US 4810383 A
A clarifier tank for a water and sewage treatment system is provided. A plurality of spaced columns extending along the lengths of the tank include arms extending therefrom to receive rails on which flight members ride. Cables are connected from the ends of the tank to the arms of the columns to maintain the columns stabilized.
1. In a rectangular clarifier tank for a water and sewage treatment system including flight members for moving on rails, a combination comprising:
(a) a plurality of rows of aligned spaced columns longitudinally extending along the length and width of said tank;
(b) means including said columns for dividing said tank into a plurality of bays with a group of flight members disposed to ride on rails in each of said bays, said means for dividing said tank comprising said spaced columns and longitudinally extending divider strip members secured to and extending slightly above the floor of said tank;
(c) support assemblies connected to the tops of said columns and including arm sections extending laterally therefrom to receive said rails thereon:
(d) end structures disposed at the ends of said tank;
(e) one or more longitudinally extending cables connected to said end structures in taunt conditions and secured to said support assemblies along the length of said tank to maintain said columns stabilized; and
(f) one or more longitudinally extending barriers supported on said support assemblies between the ends of said flight members to prevent build-up of scum material therebetween.
2. The invention as set forth in claim 1 wherein sectional wear strips are secured to said rails, said wear strips including elongated slot openings to permit expansion and contraction thereof.
3. The invention as set forth in claim 2 wherein a flexible element is connected between the floor of said tank and said one or more barrier, said flexible element being adjustable to control the distance of said one or more barriers from the floor of said tank.
4. A water and sewage treatment system comprising:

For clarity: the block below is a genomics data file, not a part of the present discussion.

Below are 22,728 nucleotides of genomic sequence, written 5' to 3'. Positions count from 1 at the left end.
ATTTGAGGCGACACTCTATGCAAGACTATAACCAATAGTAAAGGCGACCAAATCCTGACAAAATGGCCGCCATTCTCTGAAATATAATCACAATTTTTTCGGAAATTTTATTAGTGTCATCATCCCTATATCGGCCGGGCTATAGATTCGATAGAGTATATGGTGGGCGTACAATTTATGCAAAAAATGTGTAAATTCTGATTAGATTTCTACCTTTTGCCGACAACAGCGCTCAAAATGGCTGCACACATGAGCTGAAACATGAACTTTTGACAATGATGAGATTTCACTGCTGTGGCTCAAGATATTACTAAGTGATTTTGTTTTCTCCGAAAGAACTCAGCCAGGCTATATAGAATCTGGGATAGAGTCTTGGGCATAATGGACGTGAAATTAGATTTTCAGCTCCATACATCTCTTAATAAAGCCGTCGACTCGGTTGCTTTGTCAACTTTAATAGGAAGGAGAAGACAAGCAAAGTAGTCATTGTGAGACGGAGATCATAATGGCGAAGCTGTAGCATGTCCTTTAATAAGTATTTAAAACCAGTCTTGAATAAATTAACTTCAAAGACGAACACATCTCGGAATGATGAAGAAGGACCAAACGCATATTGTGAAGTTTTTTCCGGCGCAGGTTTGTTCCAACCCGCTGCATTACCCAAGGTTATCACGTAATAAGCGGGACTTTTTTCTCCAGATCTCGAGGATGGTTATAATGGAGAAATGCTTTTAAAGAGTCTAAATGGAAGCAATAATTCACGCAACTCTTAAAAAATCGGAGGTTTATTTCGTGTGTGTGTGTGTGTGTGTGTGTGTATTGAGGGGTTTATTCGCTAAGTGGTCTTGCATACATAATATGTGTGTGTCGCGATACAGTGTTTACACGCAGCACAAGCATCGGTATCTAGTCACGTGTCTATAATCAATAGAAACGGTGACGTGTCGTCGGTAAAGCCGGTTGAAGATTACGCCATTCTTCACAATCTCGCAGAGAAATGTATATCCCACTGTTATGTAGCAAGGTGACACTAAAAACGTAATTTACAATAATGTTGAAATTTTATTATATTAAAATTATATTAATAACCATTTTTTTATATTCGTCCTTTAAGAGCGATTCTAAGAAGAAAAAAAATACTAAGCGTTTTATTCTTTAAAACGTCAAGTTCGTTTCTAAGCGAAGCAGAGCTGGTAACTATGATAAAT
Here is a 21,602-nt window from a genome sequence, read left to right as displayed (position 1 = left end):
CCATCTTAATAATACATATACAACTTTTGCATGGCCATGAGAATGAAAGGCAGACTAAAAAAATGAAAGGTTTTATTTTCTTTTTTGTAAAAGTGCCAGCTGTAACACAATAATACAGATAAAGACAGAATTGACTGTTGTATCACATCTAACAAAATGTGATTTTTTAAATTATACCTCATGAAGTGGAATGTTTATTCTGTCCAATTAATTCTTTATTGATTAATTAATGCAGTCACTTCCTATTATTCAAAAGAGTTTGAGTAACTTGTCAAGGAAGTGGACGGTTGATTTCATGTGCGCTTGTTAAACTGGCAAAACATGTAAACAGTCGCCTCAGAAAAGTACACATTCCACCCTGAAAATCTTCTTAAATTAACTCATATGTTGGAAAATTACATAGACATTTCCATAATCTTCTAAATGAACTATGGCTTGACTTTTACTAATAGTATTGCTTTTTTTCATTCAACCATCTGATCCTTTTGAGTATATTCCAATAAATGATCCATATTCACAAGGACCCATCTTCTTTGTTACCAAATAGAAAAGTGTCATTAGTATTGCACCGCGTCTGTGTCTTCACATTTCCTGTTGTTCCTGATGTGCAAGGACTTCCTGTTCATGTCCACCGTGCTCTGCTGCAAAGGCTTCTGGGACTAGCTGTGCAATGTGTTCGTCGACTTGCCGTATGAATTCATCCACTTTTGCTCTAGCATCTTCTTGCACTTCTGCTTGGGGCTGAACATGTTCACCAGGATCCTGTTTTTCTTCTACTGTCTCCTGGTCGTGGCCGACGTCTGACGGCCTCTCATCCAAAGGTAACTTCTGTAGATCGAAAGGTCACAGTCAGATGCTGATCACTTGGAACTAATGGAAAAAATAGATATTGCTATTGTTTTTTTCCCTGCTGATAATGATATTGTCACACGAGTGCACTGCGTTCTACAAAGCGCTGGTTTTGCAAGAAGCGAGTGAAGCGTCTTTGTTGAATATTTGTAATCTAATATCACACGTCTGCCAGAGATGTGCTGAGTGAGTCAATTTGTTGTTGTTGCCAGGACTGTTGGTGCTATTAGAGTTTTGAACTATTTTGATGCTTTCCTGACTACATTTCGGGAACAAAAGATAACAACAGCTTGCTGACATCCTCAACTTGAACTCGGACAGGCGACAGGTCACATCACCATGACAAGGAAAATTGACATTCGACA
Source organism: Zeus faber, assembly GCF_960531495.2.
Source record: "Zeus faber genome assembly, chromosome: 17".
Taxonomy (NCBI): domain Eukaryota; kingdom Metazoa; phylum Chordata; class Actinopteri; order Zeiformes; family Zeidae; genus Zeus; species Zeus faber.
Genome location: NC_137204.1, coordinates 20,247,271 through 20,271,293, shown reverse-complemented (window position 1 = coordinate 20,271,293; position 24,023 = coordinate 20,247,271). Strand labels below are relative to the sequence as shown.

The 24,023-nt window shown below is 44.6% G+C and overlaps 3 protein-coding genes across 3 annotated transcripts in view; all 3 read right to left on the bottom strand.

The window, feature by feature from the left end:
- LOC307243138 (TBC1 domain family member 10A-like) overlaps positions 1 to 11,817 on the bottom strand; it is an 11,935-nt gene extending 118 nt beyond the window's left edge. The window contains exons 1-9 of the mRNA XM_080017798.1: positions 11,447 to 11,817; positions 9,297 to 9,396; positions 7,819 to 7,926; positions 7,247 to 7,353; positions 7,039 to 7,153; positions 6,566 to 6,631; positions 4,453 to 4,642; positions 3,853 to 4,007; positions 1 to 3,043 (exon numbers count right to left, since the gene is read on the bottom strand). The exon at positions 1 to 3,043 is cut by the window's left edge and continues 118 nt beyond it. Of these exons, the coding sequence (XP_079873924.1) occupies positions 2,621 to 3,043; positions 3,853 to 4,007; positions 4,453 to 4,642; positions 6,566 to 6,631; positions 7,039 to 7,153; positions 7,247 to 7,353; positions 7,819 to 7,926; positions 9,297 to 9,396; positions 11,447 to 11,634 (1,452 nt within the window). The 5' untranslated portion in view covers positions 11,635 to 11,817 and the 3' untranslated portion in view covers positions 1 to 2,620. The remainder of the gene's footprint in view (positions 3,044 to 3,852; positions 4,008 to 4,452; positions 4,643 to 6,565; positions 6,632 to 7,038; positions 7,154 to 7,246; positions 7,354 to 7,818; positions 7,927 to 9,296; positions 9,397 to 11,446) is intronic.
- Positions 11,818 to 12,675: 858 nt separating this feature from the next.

(a) a rectangular tank for receiving water and sewage to be treated including end walls, side walls and a floor;
(b) means for dividing said tank into a plurality of bays;
(c) groups of flight members disposed to be moved on rails along the length of said tank in each of said bays;
(d) groups of spaced longitudinally aligned columns secured to the floor of said tank and extending along the length of said tank;
(e) support assemblies connected to the tops of said aligned columns;
(f) said support assemblies including arm sections extending in opposite directions from said aligned columns;
(g) rail elements disposed on said arm sections to support the ends of two of flight members in two of said groups of flight members;
(h) end support structures secured to said floor toward said end walls of said tank, and
(i) one or more cables secured to said end support structures in taunt conditions and connected to the arm sections on said spaced columns to maintain said columns stabilized.
5. An invention as set forth in claim 4 wherein divider strip structures are securred to said floor between said groups of flight members and include attachment means for said columns.
6. An invention as set forth in claim 5 wherein at least one floatable barrier made of foam material with one elongated strip is disposed between the ends of adjacent groups of flight members at the water level in said tank and a second adjustable cable is connected between said strip structures and the floor of said tank.
7. The invention as set forth in claim 6 wherein said arm sections on said columns support said barrier.
8. In a rectangular clarifier tank for a water and sewage treatment system including flight members for moving on rails, a combination comprising:
(a) a plurality of spaced columns extending along the length of said tank;
(b) said columns including arms extending therefrom to receive said rails for said flight members,
(c) means including said columns for dividing said tank into a plurality of bays in said tank with a group of flight members disposed to ride said rails in each of said bays;
(d) said means for dividing said tank comprising longitudinally extending divider members secured to the floor of said tank;